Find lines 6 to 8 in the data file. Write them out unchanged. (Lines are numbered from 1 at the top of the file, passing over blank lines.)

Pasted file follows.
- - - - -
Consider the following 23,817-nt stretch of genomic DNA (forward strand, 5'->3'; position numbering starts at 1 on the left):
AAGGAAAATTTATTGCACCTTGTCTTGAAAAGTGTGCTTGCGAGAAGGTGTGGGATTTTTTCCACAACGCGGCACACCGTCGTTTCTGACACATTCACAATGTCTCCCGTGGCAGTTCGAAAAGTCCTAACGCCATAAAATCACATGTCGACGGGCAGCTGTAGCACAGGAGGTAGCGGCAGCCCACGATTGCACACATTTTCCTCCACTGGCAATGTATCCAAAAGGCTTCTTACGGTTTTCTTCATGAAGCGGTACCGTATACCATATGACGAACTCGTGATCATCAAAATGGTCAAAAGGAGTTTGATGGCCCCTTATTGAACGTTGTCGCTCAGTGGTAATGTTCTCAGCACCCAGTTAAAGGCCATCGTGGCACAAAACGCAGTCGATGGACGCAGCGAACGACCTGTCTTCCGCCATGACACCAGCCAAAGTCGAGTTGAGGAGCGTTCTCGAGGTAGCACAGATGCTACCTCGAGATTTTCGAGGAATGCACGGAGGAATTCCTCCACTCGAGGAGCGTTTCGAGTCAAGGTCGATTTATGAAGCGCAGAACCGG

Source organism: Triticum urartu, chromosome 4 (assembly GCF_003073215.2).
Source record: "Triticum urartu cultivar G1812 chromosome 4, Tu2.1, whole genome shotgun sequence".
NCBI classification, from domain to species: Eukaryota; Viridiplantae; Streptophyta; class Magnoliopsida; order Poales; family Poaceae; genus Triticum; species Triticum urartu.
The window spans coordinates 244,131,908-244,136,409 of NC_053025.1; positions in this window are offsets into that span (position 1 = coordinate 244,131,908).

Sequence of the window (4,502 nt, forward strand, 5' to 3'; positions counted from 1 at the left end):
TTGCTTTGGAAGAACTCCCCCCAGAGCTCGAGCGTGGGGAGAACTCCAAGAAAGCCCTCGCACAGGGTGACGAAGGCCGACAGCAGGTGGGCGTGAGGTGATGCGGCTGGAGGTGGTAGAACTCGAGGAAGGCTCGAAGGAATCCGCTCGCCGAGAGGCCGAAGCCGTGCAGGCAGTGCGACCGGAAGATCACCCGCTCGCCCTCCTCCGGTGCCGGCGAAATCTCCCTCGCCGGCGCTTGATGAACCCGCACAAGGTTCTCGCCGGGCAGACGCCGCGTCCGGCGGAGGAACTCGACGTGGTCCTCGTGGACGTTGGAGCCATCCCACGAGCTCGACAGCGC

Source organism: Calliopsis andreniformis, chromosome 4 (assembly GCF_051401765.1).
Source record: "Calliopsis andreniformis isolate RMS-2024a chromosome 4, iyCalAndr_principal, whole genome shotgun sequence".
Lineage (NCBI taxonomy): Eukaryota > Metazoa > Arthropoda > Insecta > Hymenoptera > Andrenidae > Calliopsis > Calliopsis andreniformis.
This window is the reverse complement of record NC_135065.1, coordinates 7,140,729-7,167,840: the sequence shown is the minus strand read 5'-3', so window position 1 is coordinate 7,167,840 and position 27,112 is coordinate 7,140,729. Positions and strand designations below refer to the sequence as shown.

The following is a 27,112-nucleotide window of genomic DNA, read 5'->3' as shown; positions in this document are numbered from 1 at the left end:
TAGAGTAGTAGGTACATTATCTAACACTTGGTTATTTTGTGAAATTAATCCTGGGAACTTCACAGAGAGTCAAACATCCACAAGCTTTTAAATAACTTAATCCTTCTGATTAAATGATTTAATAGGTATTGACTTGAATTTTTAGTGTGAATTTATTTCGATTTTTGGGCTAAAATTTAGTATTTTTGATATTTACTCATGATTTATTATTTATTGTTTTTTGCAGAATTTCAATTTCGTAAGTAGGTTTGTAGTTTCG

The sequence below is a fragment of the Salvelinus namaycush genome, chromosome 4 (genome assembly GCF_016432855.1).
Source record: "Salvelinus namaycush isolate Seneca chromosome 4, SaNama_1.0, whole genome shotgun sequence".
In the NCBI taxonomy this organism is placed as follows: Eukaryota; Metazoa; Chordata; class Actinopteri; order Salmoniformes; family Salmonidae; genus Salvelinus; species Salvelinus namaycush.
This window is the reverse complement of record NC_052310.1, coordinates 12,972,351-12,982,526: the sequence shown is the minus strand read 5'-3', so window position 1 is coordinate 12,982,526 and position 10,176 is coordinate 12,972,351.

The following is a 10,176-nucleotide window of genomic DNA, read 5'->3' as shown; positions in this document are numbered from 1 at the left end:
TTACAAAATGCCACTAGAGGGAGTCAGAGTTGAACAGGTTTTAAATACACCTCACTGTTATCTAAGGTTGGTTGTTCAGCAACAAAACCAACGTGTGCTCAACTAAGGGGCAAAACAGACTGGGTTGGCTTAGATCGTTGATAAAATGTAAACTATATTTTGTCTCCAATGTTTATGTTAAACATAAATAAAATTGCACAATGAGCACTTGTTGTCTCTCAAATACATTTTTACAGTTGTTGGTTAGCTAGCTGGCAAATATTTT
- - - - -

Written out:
The window spans coordinates 244,131,908-244,136,409 of NC_053025.1; positions in this window are offsets into that span (position 1 = coordinate 244,131,908).

Sequence of the window (4,502 nt, forward strand, 5' to 3'; positions counted from 1 at the left end):
TTGCTTTGGAAGAACTCCCCCCAGAGCTCGAGCGTGGGGAGAACTCCAAGAAAGCCCTCGCACAGGGTGACGAAGGCCGACAGCAGGTGGGCGTGAGGTGATGCGGCTGGAGGTGGTAGAACTCGAGGAAGGCTCGAAGGAATCCGCTCGCCGAGAGGCCGAAGCCGTGCAGGCAGTGCGACCGGAAGATCACCCGCTCGCCCTCCTCCGGTGCCGGCGAAATCTCCCTCGCCGGCGCTTGATGAACCCGCACAAGGTTCTCGCCGGGCAGACGCCGCGTCCGGCGGAGGAACTCGACGTGGTCCTCGTGGACGTTGGAGCCATCCCACGAGCTCGACAGCGC